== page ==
Figure 3 shows representative simulation results (based on complex-valued T2-weighted brain data) using 4 optimized RF encodings to reconstruct 5 slices. It can be observed that the brain parenchyma (inside the green outline) is reconstructed well when using phase constraints, while the minimum-norm reconstruction unsurprisingly has noticeable errors in this underdetermined setting. The phase constrained reconstruction has more substantial errors outside the brain parenchyma, which we believe occurs because the phase becomes non-smooth as we move from the brain into the skull and scalp.

### Discussion and Conclusions

The use of phase constraints is a viable mechanism to reduce the number of RF encodings in gSlider in spatial regions where the image phase is smooth, and is likely complementary to other constraints that have been used to improve the quality of gSlider reconstruction3-5,10. Although our results are promising, a potential limitation of this study is that we assumed ideal RF excitation profiles for both theoretical analysis and simulation, and only showed retrospective results. An important next step will be to validate that these results can be achieved practically with prospectively-acquired data.

### Acknowledgements

This work was supported in part by research grants NIH R01-MH116173 and NIH R01-NS074980, as well as a USC Viterbi/Graduate School Fellowship.

### References

[1] Setsompop K, Fan Q, Stockmann J, Bilgic B, Huang S, Cauley SF, Nummenmaa A, Wang F, Rathi Y, Witzel T, Wald LL. “High-resolution in vivo diffusion imaging of the human brain with generalized slice dithered enhanced resolution: Simultaneous multislice (gSlider-SMS).” Magn Reson Med 79:141-151, 2018.

[2] Liao C, Stockmann J, Tian Q, Bilgic B, Arango NS, Manhard MK, Huang SY, Grissom WA, Wald LL, Setsompop K. High‐fidelity, high‐isotropic‐resolution diffusion imaging through gSlider acquisition with and corrections and integrated shim array. Magn Reson Med 83:56-67, 2020.

[3] Haldar JP, Setsompop K. “Fast high-resolution diffusion MRI using gSlider-SMS, interlaced subsampling, and SNR-enhancing joint reconstruction.” Proc. ISMRM 2017, p. 175.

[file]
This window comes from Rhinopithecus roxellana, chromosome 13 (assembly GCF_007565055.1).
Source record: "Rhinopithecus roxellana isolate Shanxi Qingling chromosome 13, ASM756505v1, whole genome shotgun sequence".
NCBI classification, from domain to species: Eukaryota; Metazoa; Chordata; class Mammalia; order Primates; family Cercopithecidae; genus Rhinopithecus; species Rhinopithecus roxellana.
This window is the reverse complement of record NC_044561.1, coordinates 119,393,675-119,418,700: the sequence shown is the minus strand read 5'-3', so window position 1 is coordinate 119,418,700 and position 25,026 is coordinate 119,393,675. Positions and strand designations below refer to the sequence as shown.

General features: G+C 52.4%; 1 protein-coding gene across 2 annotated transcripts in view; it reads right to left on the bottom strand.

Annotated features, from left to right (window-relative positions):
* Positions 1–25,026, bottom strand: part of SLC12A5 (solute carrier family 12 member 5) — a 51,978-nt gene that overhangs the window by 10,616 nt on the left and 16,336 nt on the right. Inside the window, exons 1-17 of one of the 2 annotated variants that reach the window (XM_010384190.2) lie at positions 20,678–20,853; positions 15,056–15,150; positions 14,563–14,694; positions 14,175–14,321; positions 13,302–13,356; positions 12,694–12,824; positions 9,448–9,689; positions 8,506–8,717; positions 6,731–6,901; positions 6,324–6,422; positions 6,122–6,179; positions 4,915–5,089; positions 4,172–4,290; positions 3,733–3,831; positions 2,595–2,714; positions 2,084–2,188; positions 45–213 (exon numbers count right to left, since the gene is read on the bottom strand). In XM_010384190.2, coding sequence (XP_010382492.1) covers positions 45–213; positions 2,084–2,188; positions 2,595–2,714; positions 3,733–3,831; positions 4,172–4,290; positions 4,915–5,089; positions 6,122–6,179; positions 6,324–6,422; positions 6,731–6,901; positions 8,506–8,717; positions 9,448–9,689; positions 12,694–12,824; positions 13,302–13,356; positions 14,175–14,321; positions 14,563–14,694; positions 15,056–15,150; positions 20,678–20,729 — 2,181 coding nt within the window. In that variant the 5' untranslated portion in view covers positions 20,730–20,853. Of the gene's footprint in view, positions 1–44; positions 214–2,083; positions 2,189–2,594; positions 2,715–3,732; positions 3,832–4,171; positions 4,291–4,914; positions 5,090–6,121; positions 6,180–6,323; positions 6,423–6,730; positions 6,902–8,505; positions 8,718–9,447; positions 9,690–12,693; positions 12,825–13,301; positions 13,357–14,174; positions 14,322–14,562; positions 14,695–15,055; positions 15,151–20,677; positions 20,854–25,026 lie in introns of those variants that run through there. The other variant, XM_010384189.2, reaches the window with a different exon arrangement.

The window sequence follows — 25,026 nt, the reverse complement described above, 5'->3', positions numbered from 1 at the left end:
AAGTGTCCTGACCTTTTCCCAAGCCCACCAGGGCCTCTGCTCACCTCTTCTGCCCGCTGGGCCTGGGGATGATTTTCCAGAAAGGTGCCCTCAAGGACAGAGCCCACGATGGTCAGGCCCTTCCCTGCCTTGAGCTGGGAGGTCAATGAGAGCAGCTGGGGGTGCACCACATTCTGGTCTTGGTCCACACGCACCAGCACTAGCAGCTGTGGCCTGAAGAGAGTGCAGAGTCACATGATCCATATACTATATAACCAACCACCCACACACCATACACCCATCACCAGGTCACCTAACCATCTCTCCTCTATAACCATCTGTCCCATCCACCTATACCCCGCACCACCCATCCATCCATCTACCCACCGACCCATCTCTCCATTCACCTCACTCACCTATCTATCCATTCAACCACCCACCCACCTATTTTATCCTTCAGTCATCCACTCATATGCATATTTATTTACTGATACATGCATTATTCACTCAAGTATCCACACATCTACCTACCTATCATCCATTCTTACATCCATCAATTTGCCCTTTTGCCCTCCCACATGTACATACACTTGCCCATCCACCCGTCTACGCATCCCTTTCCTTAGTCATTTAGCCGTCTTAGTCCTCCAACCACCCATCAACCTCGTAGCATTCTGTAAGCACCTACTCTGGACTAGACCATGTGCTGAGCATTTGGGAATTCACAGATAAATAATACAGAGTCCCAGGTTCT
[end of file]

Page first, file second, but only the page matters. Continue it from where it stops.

[4] Liu Y, Liao C, Setsompop K, Haldar JP. “An evaluation of q-space regularization strategies for gSlider with interlaced subsampling.” Proc. ISMRM 2020, p. 4368.

[5] Ramos-Llorden G, Ning L, Liao C, Mukhometzianov R, Michailovich O, Setsompop O, Rathi Y. High‐fidelity, accelerated whole‐brain submillimeter in vivo diffusion MRI using gSlider‐spherical ridgelets (gSlider‐SR). Magnetic Resonance in Medicine 84:1781-1795, 2020.

[6] Liang Z-P, Boada F, Constable T, Haacke EM, Lauterbur PC, Smith MR. Constrained reconstruction methods in MR imaging. Rev Magn Reson Med 4:67-185, 1992.

[7] Haldar JP, Setsompop K. Linear predictability in magnetic resonance imaging reconstruction: Leveraging shift-invariant Fourier structure for faster and better imaging. IEEE Signal Process Mag 37:69-82, 2020.

[8] Kay SM. Fundamentals of Statistical Signal Processing. Volume I: Estimation Theory. Prentice Hall, 1993.

[9] Liu Y, Haldar JP. NAPALM: An Algorithm for MRI Reconstruction with Separate Magnitude and Phase Regularization. Proc. ISMRM 2019, p. 4764.

[10] Haldar JP, Liu Y, Liao C, Fan Q, Setsompop K. Fast submillimeter diffusion MRI using gSlider-SMS and SNR-enhancing joint reconstruction. Magn Reson Med 84:762-776, 2020.

### Figures

Figure 1. RF excitation profiles corresponding to (top) the original gSlider RF encoding scheme to resolve 5 thin slices from 5 RF encodings, and (bottom) the CRB-optimized RF encoding scheme to resolve 5 thin slices from 4 RF encodings with phase constraints. Note that all sub-slices are excited with a full magnitude of 1 in all cases.

Figure 2. CRBs for resolving 5 thin slices as a function of the number of voxels sharing the same phase value, plotted for several different RF encoding strategies. Note that without phase constraints, the CRB blows up to infinity whenever the number of RF encodings is smaller than the number of thin slices (5 in this case).

Figure 3. Simulated reconstruction of 5 thin slices from the set of 4 optimized RF encodings, for both phase-constrained and minimum norm reconstruction. For ease of visualization, we only show two out of the five reconstructed slices for each case.

Proc. Intl. Soc. Mag. Reson. Med. 29 (2021)